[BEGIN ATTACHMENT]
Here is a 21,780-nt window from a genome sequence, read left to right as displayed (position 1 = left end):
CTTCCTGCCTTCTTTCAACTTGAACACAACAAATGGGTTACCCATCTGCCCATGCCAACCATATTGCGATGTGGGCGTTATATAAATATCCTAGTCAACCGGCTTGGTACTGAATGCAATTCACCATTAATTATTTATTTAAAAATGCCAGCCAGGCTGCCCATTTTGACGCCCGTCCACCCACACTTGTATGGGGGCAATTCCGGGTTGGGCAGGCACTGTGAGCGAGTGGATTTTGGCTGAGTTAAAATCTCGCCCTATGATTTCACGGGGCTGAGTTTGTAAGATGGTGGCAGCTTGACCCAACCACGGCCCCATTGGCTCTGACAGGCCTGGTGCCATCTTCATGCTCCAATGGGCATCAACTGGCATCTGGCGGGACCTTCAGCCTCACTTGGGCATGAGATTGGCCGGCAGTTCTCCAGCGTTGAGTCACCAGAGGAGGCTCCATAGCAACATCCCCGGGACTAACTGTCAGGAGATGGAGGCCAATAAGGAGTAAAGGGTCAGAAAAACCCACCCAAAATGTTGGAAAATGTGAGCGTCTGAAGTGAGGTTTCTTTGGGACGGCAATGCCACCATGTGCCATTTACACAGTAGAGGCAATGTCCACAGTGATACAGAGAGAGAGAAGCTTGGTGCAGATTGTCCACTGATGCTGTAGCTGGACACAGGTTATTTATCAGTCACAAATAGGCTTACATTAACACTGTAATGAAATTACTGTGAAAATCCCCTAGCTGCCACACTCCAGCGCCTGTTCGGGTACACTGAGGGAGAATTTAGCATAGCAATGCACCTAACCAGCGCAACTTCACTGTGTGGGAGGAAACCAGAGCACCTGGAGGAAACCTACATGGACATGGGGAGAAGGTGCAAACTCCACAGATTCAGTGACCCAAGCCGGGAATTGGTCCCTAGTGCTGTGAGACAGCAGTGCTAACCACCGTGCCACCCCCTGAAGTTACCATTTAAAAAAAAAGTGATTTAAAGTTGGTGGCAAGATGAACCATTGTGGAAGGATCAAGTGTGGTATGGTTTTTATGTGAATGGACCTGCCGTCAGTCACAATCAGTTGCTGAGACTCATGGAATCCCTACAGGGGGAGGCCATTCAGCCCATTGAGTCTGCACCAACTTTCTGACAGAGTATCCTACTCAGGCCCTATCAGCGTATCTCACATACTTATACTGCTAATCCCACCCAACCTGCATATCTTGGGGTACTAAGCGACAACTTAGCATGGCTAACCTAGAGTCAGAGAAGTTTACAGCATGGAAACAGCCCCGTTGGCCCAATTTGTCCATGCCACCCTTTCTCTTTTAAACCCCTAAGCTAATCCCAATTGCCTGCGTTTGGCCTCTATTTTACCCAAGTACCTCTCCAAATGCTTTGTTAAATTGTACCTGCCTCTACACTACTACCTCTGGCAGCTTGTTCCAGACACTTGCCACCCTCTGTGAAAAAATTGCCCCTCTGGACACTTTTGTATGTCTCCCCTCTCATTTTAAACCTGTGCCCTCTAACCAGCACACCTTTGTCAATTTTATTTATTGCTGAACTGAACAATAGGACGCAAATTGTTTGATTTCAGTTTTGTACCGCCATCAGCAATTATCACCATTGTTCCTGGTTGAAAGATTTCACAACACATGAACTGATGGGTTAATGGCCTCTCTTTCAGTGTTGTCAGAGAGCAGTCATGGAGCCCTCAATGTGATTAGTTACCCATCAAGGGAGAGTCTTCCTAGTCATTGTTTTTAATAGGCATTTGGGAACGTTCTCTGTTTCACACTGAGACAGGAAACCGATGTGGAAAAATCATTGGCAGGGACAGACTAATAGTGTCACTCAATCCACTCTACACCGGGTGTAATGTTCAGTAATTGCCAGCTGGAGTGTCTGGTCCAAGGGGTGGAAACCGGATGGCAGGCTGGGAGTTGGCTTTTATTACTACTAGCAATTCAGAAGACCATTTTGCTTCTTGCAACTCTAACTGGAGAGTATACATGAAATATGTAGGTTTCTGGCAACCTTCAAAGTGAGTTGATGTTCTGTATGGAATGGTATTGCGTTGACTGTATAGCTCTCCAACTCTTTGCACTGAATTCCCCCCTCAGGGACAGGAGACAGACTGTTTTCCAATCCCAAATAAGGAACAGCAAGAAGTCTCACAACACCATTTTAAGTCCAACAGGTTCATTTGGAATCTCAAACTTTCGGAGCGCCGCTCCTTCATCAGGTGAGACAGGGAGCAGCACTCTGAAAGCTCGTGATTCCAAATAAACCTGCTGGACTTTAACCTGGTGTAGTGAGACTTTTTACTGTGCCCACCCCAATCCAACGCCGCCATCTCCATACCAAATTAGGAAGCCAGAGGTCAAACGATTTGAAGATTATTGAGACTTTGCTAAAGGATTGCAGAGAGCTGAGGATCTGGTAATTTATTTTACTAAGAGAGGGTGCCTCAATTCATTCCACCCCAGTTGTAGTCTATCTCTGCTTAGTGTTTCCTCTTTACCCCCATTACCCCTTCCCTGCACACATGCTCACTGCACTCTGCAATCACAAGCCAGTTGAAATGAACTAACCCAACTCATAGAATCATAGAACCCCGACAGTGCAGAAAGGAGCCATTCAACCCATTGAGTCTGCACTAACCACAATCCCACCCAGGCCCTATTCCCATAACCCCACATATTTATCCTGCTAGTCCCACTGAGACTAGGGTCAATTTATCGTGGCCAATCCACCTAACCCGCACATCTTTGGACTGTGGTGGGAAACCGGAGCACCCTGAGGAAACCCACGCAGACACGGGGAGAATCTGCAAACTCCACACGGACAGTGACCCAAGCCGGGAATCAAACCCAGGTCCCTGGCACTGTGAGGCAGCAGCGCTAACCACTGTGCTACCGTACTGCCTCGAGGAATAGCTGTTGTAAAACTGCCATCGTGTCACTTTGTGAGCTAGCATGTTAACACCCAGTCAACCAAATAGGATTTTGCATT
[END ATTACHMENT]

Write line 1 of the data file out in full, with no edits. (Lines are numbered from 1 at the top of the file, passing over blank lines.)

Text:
Here is a 21,780-nt window from a genome sequence, read left to right as displayed (position 1 = left end):